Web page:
President Trump and Congressional Republicans are celebrating today after the House and Senate delivered an epic overhaul of our tax laws.
The GOP is hailing the package as a gift to the middle class, although the biggest tax cuts go to corporations and the wealthiest Americans.
Dave Camp is a former Michigan Congressman. He served in the House from 1991 to 2015.
Tax reform was one of his main priorities. In fact, he served four years as Chairman of the Ways and Means Committee, the House's tax writing body. He is now a Senior Policy Advisor for PwC.
Camp joined Stateside to give his take on the tax bill.
Listen to the full conversation above, or catch highlights below.
On the benefits of the reform
“All in all, I think it's actually a positive move forward. It adopts much of the structure that I developed when I was chairman of the Ways and Means Committee, particularly simplifying the tax code and giving a tax cut to most Americans. Now, about 90 percent of Americans will be able to file their taxes on a much abbreviated form, so the record keeping won't be there. The hours of toiling over a 1040 won't be there, so that's going to be a big benefit to individuals and families. And also they've really adopted a pro-growth code. We've modernized much of our national tax system. We really need to show the world we're players in the world too, and much of the tax codes around the world have changed significantly over the last 15 years, and so we really need to update our system as well.”
On tax cut proportions
“We have one of the most progressive tax codes in the world, so whenever you do any sort of change at the top, you end up having a larger tax cut there because they are paying most of the taxes. But there are still significant benefits for all Americans in this bill. I think particularly there is a tax cut for virtually every income category, certainly in the early years, and, as the Speaker of the House said the other day, Speaker Ryan, their intention is to make all of these tax reductions permanent.”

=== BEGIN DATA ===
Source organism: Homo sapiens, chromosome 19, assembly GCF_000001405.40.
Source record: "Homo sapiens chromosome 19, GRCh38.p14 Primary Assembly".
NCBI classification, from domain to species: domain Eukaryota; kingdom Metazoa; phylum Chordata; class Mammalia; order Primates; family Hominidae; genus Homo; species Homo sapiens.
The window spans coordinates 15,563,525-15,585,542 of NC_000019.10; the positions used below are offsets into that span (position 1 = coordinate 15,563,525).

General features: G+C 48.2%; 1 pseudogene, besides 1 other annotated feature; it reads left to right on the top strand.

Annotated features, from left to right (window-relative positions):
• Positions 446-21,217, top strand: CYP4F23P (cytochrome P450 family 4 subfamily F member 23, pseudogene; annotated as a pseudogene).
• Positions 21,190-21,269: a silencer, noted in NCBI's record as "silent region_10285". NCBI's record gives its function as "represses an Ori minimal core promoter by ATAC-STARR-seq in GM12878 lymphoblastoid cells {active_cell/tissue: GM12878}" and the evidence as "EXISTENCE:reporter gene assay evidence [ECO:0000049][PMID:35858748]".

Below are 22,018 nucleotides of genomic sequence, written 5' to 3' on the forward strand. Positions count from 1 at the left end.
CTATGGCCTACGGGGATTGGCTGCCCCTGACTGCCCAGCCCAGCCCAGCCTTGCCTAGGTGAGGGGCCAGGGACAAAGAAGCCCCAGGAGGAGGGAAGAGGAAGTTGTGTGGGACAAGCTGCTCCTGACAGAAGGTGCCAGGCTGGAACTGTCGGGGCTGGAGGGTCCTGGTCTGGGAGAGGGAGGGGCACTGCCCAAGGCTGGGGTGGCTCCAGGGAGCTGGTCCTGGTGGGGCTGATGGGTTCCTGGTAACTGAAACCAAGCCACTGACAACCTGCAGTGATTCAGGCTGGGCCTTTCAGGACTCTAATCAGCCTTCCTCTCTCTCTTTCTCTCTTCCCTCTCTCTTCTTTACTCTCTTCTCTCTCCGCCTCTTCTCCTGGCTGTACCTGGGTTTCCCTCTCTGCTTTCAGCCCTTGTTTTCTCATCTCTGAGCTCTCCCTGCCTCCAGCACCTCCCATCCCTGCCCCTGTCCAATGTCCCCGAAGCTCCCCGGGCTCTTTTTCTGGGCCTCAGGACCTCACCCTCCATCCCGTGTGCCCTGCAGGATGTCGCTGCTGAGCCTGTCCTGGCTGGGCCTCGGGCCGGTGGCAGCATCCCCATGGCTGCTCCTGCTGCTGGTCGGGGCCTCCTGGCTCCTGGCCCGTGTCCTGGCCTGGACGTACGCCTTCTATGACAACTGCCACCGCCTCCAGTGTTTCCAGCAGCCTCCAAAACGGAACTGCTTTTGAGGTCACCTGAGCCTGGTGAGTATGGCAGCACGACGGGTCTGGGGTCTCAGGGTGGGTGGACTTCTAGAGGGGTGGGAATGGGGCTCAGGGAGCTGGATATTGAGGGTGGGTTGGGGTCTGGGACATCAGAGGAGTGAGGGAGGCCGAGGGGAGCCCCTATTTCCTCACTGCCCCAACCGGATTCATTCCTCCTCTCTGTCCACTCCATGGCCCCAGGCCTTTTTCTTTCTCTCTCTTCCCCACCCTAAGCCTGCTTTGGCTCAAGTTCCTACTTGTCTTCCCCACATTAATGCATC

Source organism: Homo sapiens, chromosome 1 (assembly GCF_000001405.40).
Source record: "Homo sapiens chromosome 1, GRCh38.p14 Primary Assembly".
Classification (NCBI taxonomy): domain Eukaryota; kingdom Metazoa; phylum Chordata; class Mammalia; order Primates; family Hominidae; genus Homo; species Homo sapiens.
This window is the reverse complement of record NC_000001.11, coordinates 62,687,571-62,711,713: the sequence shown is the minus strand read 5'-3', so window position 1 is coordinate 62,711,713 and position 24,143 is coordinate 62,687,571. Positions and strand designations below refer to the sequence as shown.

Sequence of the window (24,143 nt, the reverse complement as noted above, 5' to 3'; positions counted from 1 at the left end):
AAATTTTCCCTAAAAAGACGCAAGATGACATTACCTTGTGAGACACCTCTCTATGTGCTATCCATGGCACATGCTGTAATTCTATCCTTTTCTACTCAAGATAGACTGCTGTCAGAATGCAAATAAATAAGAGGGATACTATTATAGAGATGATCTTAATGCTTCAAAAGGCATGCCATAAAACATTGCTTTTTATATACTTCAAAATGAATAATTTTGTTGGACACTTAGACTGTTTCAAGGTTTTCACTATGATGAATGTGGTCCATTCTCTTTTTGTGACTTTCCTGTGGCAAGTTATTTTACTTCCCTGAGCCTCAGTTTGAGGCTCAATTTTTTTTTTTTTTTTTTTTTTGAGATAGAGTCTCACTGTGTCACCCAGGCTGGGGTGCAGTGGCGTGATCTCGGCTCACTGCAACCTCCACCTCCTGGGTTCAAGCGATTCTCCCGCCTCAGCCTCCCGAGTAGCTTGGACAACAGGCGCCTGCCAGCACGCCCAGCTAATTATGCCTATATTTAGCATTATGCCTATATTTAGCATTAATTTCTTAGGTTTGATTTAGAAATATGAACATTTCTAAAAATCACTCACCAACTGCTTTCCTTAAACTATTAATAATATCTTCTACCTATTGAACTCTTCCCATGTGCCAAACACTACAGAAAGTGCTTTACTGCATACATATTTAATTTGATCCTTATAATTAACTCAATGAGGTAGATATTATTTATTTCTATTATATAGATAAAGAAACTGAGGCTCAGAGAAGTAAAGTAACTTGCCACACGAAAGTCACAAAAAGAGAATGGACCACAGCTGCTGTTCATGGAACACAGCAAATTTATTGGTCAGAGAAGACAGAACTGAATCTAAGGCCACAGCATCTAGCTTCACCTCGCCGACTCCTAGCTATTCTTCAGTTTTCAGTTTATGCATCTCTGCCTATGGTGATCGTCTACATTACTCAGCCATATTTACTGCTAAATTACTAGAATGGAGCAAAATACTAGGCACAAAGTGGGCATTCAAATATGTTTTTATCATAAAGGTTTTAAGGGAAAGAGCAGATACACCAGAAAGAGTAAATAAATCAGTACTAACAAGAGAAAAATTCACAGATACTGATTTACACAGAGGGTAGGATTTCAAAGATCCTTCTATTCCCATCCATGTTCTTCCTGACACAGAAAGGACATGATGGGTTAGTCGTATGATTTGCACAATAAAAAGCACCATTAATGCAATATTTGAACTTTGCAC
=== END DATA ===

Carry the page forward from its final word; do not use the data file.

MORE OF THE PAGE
On low approval ratings for the bill
“[People who disapprove] may not have had all the detail and been able to run the numbers on their personal situation. When you do tax policy, you obviously are doing tax policy for groups of folks, but every individual has to make that calculation on their own as to whether this is a benefit to them or not, and that will come in the next few months. I think also what we'll see is, does this tax bill foster growth in the economy? And when the economy does better, Americans do better. That will come in the coming months and either that will play out or it won't.”